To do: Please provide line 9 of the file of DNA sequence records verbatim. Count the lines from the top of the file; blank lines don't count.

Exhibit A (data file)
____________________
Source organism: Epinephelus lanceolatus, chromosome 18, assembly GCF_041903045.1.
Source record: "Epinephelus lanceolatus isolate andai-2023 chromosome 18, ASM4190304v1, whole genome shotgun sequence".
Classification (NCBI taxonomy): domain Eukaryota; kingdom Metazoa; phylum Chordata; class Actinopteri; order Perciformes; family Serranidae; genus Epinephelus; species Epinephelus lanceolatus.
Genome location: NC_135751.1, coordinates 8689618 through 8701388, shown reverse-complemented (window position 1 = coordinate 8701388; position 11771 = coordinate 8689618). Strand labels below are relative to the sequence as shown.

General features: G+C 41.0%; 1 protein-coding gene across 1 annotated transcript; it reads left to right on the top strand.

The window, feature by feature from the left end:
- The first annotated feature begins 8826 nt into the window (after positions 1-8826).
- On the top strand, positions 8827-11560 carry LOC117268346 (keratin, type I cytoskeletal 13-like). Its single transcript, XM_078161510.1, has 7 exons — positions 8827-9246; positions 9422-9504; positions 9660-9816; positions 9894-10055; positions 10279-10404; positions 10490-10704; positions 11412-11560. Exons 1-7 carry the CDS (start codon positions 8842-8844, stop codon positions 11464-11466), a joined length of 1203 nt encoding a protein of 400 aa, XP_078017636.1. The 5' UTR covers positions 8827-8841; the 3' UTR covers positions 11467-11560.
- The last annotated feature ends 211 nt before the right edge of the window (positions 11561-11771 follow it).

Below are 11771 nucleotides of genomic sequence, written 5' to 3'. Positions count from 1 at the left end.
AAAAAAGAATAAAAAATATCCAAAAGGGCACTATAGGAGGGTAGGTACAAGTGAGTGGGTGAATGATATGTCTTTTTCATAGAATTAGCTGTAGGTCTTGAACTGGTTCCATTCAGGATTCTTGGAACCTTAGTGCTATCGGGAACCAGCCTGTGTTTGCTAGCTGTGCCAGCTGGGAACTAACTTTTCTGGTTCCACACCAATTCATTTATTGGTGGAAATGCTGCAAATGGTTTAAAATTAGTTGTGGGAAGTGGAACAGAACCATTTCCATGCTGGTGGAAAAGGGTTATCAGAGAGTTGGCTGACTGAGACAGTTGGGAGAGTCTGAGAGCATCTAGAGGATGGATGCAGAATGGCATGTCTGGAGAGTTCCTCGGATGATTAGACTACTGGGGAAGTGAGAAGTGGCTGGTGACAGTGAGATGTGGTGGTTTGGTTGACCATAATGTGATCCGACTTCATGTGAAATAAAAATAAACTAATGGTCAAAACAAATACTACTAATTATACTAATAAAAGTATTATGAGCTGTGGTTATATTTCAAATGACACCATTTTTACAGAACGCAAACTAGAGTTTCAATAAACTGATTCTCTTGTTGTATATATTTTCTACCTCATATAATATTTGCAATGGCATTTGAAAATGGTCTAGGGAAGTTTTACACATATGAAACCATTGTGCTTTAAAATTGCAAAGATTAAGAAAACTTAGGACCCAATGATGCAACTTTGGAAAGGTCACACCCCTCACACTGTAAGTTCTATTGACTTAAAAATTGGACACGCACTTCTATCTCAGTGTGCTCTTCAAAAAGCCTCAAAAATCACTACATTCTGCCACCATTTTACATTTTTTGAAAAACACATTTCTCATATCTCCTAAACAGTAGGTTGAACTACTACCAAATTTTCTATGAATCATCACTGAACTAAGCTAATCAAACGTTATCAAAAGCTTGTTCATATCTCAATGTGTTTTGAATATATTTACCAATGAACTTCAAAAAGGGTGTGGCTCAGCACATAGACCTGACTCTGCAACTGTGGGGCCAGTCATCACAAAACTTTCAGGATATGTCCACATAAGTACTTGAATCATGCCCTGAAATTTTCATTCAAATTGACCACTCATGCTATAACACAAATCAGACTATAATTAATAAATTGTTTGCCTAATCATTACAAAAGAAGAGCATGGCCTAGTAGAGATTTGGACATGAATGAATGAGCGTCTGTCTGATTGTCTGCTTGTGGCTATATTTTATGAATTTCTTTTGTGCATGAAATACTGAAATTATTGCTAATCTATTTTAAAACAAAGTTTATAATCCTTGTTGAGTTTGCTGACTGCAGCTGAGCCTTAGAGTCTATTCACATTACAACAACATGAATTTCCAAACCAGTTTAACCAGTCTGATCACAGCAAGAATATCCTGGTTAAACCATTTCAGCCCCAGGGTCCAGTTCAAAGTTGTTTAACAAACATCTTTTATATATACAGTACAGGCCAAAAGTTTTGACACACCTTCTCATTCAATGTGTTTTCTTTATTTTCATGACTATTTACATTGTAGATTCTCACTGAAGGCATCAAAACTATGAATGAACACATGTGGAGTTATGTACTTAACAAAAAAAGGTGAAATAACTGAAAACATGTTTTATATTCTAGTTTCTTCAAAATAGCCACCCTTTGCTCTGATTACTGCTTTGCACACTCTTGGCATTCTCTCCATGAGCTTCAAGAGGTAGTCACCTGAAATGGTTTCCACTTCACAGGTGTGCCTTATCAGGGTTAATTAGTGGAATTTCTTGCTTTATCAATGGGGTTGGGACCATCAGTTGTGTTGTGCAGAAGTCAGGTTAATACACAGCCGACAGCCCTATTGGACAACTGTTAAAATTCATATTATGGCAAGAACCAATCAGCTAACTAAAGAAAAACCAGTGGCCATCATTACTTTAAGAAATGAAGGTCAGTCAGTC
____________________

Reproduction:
- The last annotated feature ends 211 nt before the right edge of the window (positions 11561-11771 follow it).